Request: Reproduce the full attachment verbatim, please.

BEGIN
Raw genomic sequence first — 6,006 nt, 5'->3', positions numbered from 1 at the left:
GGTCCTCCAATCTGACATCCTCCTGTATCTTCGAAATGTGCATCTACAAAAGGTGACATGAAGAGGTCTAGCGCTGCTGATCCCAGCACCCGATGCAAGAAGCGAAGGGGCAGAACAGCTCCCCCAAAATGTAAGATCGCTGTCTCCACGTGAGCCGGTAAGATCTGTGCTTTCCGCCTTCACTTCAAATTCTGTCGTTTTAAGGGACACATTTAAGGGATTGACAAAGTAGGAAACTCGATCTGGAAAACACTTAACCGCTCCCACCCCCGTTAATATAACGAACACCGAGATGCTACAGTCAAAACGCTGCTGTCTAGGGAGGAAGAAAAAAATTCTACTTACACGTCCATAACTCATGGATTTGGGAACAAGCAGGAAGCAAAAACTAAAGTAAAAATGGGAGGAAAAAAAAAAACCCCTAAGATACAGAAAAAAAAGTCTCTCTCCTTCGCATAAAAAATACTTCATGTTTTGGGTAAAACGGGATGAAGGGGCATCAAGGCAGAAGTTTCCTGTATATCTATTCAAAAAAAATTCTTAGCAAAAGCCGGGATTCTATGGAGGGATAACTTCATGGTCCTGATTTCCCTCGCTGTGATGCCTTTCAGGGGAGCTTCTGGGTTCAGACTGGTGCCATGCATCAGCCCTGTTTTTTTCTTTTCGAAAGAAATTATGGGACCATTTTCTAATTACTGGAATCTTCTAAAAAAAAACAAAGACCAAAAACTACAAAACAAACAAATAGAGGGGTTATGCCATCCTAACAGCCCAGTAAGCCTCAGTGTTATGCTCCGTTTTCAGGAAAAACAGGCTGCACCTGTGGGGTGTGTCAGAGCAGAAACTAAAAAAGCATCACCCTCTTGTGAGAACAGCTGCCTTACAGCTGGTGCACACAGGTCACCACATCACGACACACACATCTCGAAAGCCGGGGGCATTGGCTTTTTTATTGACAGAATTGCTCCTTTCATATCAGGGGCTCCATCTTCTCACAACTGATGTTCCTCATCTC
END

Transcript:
Raw genomic sequence first — 6,006 nt, 5'->3', positions numbered from 1 at the left:
GGTCCTCCAATCTGACATCCTCCTGTATCTTCGAAATGTGCATCTACAAAAGGTGACATGAAGAGGTCTAGCGCTGCTGATCCCAGCACCCGATGCAAGAAGCGAAGGGGCAGAACAGCTCCCCCAAAATGTAAGATCGCTGTCTCCACGTGAGCCGGTAAGATCTGTGCTTTCCGCCTTCACTTCAAATTCTGTCGTTTTAAGGGACACATTTAAGGGATTGACAAAGTAGGAAACTCGATCTGGAAAACACTTAACCGCTCCCACCCCCGTTAATATAACGAACACCGAGATGCTACAGTCAAAACGCTGCTGTCTAGGGAGGAAGAAAAAAATTCTACTTACACGTCCATAACTCATGGATTTGGGAACAAGCAGGAAGCAAAAACTAAAGTAAAAATGGGAGGAAAAAAAAAAACCCCTAAGATACAGAAAAAAAAGTCTCTCTCCTTCGCATAAAAAATACTTCATGTTTTGGGTAAAACGGGATGAAGGGGCATCAAGGCAGAAGTTTCCTGTATATCTATTCAAAAAAAATTCTTAGCAAAAGCCGGGATTCTATGGAGGGATAACTTCATGGTCCTGATTTCCCTCGCTGTGATGCCTTTCAGGGGAGCTTCTGGGTTCAGACTGGTGCCATGCATCAGCCCTGTTTTTTTCTTTTCGAAAGAAATTATGGGACCATTTTCTAATTACTGGAATCTTCTAAAAAAAAACAAAGACCAAAAACTACAAAACAAACAAATAGAGGGGTTATGCCATCCTAACAGCCCAGTAAGCCTCAGTGTTATGCTCCGTTTTCAGGAAAAACAGGCTGCACCTGTGGGGTGTGTCAGAGCAGAAACTAAAAAAGCATCACCCTCTTGTGAGAACAGCTGCCTTACAGCTGGTGCACACAGGTCACCACATCACGACACACACATCTCGAAAGCCGGGGGCATTGGCTTTTTTATTGACAGAATTGCTCCTTTCATATCAGGGGCTCCATCTTCTCACAACTGATGTTCCTCATCTC